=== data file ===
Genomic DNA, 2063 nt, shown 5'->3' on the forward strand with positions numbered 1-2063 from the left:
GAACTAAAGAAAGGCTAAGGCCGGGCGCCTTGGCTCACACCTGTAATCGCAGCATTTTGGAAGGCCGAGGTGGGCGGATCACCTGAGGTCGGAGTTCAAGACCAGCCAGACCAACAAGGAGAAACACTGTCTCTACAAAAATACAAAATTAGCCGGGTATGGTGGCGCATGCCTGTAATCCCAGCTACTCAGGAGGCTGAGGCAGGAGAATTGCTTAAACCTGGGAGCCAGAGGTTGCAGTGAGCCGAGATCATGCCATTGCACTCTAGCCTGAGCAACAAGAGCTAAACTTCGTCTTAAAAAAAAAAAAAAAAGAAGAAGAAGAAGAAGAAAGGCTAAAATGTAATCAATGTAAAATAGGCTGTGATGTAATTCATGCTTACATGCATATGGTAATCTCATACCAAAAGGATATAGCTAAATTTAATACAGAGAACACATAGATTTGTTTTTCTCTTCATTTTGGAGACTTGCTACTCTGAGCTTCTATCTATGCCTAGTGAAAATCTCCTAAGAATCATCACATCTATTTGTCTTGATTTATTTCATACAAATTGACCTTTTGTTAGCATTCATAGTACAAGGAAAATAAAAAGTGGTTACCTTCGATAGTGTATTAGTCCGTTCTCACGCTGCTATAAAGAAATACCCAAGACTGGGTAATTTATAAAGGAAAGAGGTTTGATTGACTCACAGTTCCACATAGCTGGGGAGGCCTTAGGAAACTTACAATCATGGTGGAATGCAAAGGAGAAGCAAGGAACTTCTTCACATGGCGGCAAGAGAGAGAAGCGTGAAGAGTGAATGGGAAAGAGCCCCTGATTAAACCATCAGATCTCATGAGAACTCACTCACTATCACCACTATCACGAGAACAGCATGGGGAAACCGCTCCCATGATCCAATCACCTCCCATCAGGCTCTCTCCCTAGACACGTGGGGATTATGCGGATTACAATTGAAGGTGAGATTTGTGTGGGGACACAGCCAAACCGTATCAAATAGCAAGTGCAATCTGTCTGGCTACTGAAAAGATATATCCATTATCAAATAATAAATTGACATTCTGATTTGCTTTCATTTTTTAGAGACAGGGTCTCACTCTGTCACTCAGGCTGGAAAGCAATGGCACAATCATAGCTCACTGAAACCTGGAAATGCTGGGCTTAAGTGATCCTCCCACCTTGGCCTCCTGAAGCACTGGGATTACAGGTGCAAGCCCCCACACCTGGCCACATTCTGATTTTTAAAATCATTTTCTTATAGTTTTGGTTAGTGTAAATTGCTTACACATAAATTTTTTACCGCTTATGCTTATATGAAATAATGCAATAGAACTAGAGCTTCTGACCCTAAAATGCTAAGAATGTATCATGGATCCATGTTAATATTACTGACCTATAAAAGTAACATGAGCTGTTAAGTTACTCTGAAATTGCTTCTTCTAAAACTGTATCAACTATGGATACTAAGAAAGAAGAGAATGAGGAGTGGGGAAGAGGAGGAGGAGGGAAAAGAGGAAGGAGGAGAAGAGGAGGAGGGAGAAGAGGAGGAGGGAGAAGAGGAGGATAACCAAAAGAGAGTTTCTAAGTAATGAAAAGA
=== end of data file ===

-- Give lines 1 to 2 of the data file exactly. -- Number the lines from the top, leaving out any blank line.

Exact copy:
Genomic DNA, 2063 nt, shown 5'->3' on the forward strand with positions numbered 1-2063 from the left:
GAACTAAAGAAAGGCTAAGGCCGGGCGCCTTGGCTCACACCTGTAATCGCAGCATTTTGGAAGGCCGAGGTGGGCGGATCACCTGAGGTCGGAGTTCAAGACCAGCCAGACCAACAAGGAGAAACACTGTCTCTACAAAAATACAAAATTAGCCGGGTATGGTGGCGCATGCCTGTAATCCCAGCTACTCAGGAGGCTGAGGCAGGAGAATTGCTTAAACCTGGGAGCCAGAGGTTGCAGTGAGCCGAGATCATGCCATTGCACTCTAGCCTGAGCAACAAGAGCTAAACTTCGTCTTAAAAAAAAAAAAAAAAGAAGAAGAAGAAGAAGAAAGGCTAAAATGTAATCAATGTAAAATAGGCTGTGATGTAATTCATGCTTACATGCATATGGTAATCTCATACCAAAAGGATATAGCTAAATTTAATACAGAGAACACATAGATTTGTTTTTCTCTTCATTTTGGAGACTTGCTACTCTGAGCTTCTATCTATGCCTAGTGAAAATCTCCTAAGAATCATCACATCTATTTGTCTTGATTTATTTCATACAAATTGACCTTTTGTTAGCATTCATAGTACAAGGAAAATAAAAAGTGGTTACCTTCGATAGTGTATTAGTCCGTTCTCACGCTGCTATAAAGAAATACCCAAGACTGGGTAATTTATAAAGGAAAGAGGTTTGATTGACTCACAGTTCCACATAGCTGGGGAGGCCTTAGGAAACTTACAATCATGGTGGAATGCAAAGGAGAAGCAAGGAACTTCTTCACATGGCGGCAAGAGAGAGAAGCGTGAAGAGTGAATGGGAAAGAGCCCCTGATTAAACCATCAGATCTCATGAGAACTCACTCACTATCACCACTATCACGAGAACAGCATGGGGAAACCGCTCCCATGATCCAATCACCTCCCATCAGGCTCTCTCCCTAGACACGTGGGGATTATGCGGATTACAATTGAAGGTGAGATTTGTGTGGGGACACAGCCAAACCGTATCAAATAGCAAGTGCAATCTGTCTGGCTACTGAAAAGATATATCCATTATCAAATAATAAATTGACATTCTGATTTGCTTTCATTTTTTAGAGACAGGGTCTCACTCTGTCACTCAGGCTGGAAAGCAATGGCACAATCATAGCTCACTGAAACCTGGAAATGCTGGGCTTAAGTGATCCTCCCACCTTGGCCTCCTGAAGCACTGGGATTACAGGTGCAAGCCCCCACACCTGGCCACATTCTGATTTTTAAAATCATTTTCTTATAGTTTTGGTTAGTGTAAATTGCTTACACATAAATTTTTTACCGCTTATGCTTATATGAAATAATGCAATAGAACTAGAGCTTCTGACCCTAAAATGCTAAGAATGTATCATGGATCCATGTTAATATTACTGACCTATAAAAGTAACATGAGCTGTTAAGTTACTCTGAAATTGCTTCTTCTAAAACTGTATCAACTATGGATACTAAGAAAGAAGAGAATGAGGAGTGGGGAAGAGGAGGAGGAGGGAAAAGAGGAAGGAGGAGAAGAGGAGGAGGGAGAAGAGGAGGAGGGAGAAGAGGAGGATAACCAAAAGAGAGTTTCTAAGTAATGAAAAGA